Mühlenchemie has developed a tailor-made nutritional blend that is being used in conjunction with metering devices to fortify flour in Tanzania, in the hopes of feeding children who are suffering the effects of poor nutrition.
The concept was created by Felix Brooks-Church, co-founder and chief executive officer of Sanku. He saw the negative impact of hidden hunger a decade ago while volunteering in Cambodia and decided to dedicate his life to finding a way to help children faced with low-nutrient diets.
Brooks-Church moved to Nepal and built a basic metering device to automate the process of adding key vitamins and minerals to the cereal grains during milling at the village level. By 2011, the device was ready for field testing. It ran smoothly at the isolated village of Sankhu in Nepal.
The success attracted international attention and offers of funding, which encouraged the team to move to Tanzania in 2013. In that country, a third of all child deaths are due to malnutrition.
After seeing the meter in use, former acting Tanzanian President Jakaya Kikwete asked Brooks-Church whether it was possible to add the devices to the more than 3,000 small mills across Tanzania. In response, Brooks-Church co-founded Sanku, a non-profit organization named after the Nepali village where he tried the first meter.
Small flour millers were allowed to use the machines free of charge. For the nutritional needs, the organization reached out to Mühlenchemie, which had local knowledge and was willing to support the development of the country on a wider scale.
“We are in the business of improving flour, and thus improving lives, by helping people who need it the most,” said Marvin Jaeger, Mühlenchemie’s area sales manager in South East Africa. “Naturally we were delighted to support the project. Mühlenchemie has substantial R&D resources at its Stern-Technology Center, which we used to develop a tailor-made nutritional blend that would cover the needs of those living in these rural areas in accordance with Tanzanian regulations.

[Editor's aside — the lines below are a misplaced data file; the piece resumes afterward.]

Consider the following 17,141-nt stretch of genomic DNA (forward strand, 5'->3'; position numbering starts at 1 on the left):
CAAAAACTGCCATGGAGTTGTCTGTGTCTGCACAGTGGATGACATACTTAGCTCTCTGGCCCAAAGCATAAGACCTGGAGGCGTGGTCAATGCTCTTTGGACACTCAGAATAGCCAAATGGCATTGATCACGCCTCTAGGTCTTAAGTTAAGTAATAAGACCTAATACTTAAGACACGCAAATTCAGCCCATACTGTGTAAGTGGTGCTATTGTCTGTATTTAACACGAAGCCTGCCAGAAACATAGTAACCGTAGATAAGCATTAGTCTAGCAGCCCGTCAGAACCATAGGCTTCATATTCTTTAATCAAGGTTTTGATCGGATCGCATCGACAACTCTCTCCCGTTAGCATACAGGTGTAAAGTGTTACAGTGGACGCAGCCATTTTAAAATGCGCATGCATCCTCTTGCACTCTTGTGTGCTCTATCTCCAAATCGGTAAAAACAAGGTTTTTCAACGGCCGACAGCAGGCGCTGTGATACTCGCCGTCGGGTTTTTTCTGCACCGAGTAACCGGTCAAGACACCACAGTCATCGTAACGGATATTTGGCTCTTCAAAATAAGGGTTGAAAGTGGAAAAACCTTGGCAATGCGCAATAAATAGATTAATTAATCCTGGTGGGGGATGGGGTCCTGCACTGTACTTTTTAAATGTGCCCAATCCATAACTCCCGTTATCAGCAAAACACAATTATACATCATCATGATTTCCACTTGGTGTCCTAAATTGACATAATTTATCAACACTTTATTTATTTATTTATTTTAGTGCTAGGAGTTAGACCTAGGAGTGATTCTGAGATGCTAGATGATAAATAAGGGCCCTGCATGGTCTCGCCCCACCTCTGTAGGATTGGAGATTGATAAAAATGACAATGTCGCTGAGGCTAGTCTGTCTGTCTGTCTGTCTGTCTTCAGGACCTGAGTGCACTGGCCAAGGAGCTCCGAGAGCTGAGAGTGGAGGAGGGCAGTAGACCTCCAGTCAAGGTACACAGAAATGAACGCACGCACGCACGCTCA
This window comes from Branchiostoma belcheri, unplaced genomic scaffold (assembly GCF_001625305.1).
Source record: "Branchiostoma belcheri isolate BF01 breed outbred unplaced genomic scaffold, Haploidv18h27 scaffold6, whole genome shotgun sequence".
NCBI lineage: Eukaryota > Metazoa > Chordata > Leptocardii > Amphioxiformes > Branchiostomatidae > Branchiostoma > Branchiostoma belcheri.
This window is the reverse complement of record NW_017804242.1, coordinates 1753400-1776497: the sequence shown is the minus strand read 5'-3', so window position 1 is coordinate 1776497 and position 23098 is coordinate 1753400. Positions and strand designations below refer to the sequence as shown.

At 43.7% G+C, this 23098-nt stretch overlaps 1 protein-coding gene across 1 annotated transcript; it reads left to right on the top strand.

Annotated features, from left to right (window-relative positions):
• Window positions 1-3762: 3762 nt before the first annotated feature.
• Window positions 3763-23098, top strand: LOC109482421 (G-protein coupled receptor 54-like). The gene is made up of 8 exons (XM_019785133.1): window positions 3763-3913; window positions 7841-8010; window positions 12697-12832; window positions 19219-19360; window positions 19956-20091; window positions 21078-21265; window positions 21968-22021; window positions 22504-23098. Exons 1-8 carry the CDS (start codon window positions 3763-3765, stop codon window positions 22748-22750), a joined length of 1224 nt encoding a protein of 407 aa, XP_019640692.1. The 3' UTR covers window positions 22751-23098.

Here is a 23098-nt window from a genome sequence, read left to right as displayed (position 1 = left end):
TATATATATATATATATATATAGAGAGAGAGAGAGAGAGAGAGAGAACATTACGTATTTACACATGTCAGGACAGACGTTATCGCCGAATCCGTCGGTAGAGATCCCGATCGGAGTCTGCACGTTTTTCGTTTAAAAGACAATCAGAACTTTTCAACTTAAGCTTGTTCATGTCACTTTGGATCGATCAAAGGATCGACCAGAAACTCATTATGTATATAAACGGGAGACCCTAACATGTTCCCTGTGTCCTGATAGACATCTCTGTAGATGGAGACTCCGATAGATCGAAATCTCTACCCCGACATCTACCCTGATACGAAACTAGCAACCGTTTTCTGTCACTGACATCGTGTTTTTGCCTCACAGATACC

“The development also took account of the special situation of the mills, with their simple machinery, which was not comparable to mass production. I could see a strong hands-on mentality among the millers.”
Sanku installed nearly 100 metering devices in three years, reaching over half a million people with fortified flour. However, a major challenge remained: making the necessary nutritional blend financially viable for the small-scale millers.
The organization realized it was paying a relatively high price for its flour sacks and initiated the Pink Bag Model. By procuring pink flour sacks in large numbers, Sanku had a lower purchase price than millers could have locally. It was able to sell the millers the flour sacks for a price at which the savings equaled the funds needed to buy the fortification premix developed by Mühlenchemie.
Since use of the metering equipment was free, the millers were able to cover their need for the machine, the flour sacks and the fortification premix without any additional expense. Compliance has skyrocketed and the biggest challenge is keeping up with demand from new millers who want to join the Sanku program.
Sanku’s next goal is to cover five countries in East Africa, reaching 100 million people and improving their lives by 2025.
“Mühlenchemie owns the only FlourWorld Museum worldwide, with over 3,600 flour sacks in its Sackotheque,” Jaeger said. “We are proud to see the power of an unusually designed flour bag, and the creative business model behind it, to achieve our common goal of putting an end to malnutrition.”